“But the recent modest improvement is still far from the “escape velocity” he has said he wants to achieve.”

More on Mr Carney’s plans for monetary policy are expected from August onwards, with the possibility of introducing specific forward guidance on the cards as well as a further cash injection into the economy.

His thoughts on the economy will be outlined when he makes his debut at the inflation report news conference on August 7, his first major media appearance.

Mr Carney is the first non-British citizen to govern the Bank of England in its 319-year history.

Hand-picked by Chancellor George Osborne, he will lead an institution now responsible for financial stability and keeping Britain’s banks on an even keel – as well as its main task of monetary policy.

It was this track record which prompted Mr Osborne to overlook favourites including Bank veteran Paul Tucker and Adair Turner, the former chairman of the City watchdog.

Mr Carney, who will receive an £874,000 pay package – including a £5,000-a-week housing allowance – inherits a venerable institution which has expanded rapidly in recent years.

The Bank’s workforce has almost doubled to 3,500 from about 1,800 in 2008

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George Osborne Reaches Deal On Spending Cuts

George Osborne Reaches Deal On Spending Cuts

  • Posted: Jun 23, 2013
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(Reuters) – Chancellor George Osborne completed talks on Sunday with government departments aimed at securing spending cuts worth 11.5 billion pounds in 2015-16 to help reduce the country’s budget deficit, the Treasury said.

George Osborne on the BBC

Britain’s Chancellor of the Exchequer George Osborne appears on the BBC’s Andrew Marr Show, presented by Sophie Raworth, in this photograph provided by the BBC, in London June 23, 2013.

The finance ministry said it had reached agreement with all departments, three days before Osborne is due to publish details of their spending limits on June 26.

The talks to find spending cuts starting in 2015 – when voters go to the polls – posed a political headache for Osborne, particularly over the sensitive defence budget and a business department under pressure to do more to revive the economy.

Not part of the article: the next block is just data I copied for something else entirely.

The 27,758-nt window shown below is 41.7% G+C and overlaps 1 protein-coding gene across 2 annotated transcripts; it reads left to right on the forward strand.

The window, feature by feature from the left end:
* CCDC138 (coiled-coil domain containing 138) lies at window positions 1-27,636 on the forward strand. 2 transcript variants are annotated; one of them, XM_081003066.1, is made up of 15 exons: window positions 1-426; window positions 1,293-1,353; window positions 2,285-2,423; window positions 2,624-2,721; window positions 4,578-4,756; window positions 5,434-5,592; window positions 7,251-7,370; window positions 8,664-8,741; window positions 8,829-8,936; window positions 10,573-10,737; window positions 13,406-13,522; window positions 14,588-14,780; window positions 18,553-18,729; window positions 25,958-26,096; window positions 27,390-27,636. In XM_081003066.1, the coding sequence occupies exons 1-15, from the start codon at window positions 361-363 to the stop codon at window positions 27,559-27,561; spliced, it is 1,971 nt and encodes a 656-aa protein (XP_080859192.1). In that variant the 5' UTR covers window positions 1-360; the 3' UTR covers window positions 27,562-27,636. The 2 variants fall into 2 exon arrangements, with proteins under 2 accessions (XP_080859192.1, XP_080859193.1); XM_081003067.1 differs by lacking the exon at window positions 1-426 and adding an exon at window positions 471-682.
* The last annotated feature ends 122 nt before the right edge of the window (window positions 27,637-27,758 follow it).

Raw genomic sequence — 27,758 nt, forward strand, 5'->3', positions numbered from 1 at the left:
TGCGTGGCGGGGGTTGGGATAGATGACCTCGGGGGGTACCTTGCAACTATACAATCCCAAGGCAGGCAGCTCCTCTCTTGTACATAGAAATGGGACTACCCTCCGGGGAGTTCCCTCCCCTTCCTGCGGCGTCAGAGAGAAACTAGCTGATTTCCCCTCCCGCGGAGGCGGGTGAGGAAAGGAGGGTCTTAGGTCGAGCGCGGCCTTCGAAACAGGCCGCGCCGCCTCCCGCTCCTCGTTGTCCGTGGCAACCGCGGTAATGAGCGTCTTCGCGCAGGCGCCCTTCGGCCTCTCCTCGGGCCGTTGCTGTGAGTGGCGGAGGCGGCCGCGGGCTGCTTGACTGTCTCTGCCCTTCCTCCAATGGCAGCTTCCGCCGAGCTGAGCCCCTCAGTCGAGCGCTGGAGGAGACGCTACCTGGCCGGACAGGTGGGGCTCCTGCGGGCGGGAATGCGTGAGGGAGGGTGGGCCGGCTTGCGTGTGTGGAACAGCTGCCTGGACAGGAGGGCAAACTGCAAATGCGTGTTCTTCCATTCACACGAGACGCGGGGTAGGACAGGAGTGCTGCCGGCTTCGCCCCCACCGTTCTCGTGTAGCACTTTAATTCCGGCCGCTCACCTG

Osborne, who announced the end of the talks on Twitter, will now seek to persuade voters that he has a credible plan to build on recent signs that the economy is gaining strength after two years of stagnation.

He is expected to give more details on Wednesday of billions of pounds of infrastructure spending designed to bolster the recovery.

“We have completed the spending round savings early and without all the arguments you normally get,” a Treasury spokesman said. “This shows our determination to take the tough decisions needed to deliver our economic plan and to turn Britain around.”

Osborne said earlier that the budget deficit was still too high and he was committed to trying to reduce borrowing and cutting the deficit.

“We are out of intensive care and our job now is to secure the recovery,” Osborne told BBC television. “There certainly is a chance of a relapse if we abandon our economic plan.”

Britain’s Conservative-led coalition government is sticking with its central economic policy of reducing a deficit that peaked at more than 11 percent of gross domestic product before it came to power in May 2010.

Despite tax rises and spending cuts, public borrowing has remained stubbornly high over the past year, and data on Friday showed public net debt climbed to record levels in May.


A deal was reached with the defence department on Saturday, Osborne said, ending what analysts saw as one of the most difficult sets of negotiations.

General Peter Wall, the head of the army, said last week that more cuts would seriously damage the country’s chances of success in future wars.

Osborne said the defence deal would see cuts to civilian staff numbers, while protecting Britain’s military capability.

Agreement was only reached on Sunday with the business department, run by Vince Cable, a senior member of the Lib Dems, the government’s junior coalition partner.

Labour, which leads the Conservatives by around 10 points in the polls with the next election due to be held in 2015, accuses the coalition of choking the recovery with its austerity drive.

Labour finance spokesman Ed Balls said he would adopt Osborne’s day-to-day spending limits for 2015-16 if his party wins the election. However, he wanted the coalition to spend 10 billion pounds more on capital projects.

Balls said he would be prepared to borrow more to finance extra capital expenditure, an admission junior Conservative finance minister Sajid Javid held up as evidence that Labour couldn’t be trusted to balance the books.